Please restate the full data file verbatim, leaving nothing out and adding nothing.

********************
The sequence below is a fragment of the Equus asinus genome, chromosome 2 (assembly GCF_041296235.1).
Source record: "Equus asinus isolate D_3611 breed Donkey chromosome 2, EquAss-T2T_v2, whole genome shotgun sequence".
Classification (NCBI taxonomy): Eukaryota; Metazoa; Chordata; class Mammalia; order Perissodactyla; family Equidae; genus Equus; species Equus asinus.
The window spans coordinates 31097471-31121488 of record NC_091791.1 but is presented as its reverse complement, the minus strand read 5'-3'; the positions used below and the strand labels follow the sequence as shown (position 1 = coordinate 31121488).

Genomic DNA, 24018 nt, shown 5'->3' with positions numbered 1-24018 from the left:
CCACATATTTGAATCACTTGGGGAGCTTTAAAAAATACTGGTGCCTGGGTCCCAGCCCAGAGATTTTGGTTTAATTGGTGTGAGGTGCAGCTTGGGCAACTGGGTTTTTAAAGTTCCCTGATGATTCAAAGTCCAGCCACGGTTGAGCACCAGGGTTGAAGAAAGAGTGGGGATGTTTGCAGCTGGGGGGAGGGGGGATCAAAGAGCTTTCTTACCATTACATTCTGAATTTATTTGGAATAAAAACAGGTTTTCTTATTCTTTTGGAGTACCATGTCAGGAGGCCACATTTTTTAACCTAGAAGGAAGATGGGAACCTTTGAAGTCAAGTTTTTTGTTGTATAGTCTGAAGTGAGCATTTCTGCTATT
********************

The sequence below is a fragment of the Equus asinus genome, chromosome 2 (assembly GCF_041296235.1).
Source record: "Equus asinus isolate D_3611 breed Donkey chromosome 2, EquAss-T2T_v2, whole genome shotgun sequence".
Classification (NCBI taxonomy): Eukaryota; Metazoa; Chordata; class Mammalia; order Perissodactyla; family Equidae; genus Equus; species Equus asinus.
The window spans coordinates 31097471-31121488 of record NC_091791.1 but is presented as its reverse complement, the minus strand read 5'-3'; the positions used below and the strand labels follow the sequence as shown (position 1 = coordinate 31121488).

Genomic DNA, 24018 nt, shown 5'->3' with positions numbered 1-24018 from the left:
CCACATATTTGAATCACTTGGGGAGCTTTAAAAAATACTGGTGCCTGGGTCCCAGCCCAGAGATTTTGGTTTAATTGGTGTGAGGTGCAGCTTGGGCAACTGGGTTTTTAAAGTTCCCTGATGATTCAAAGTCCAGCCACGGTTGAGCACCAGGGTTGAAGAAAGAGTGGGGATGTTTGCAGCTGGGGGGAGGGGGGATCAAAGAGCTTTCTTACCATTACATTCTGAATTTATTTGGAATAAAAACAGGTTTTCTTATTCTTTTGGAGTACCATGTCAGGAGGCCACATTTTTTAACCTAGAAGGAAGATGGGAACCTTTGAAGTCAAGTTTTTTGTTGTATAGTCTGAAGTGAGCATTTCTGCTATT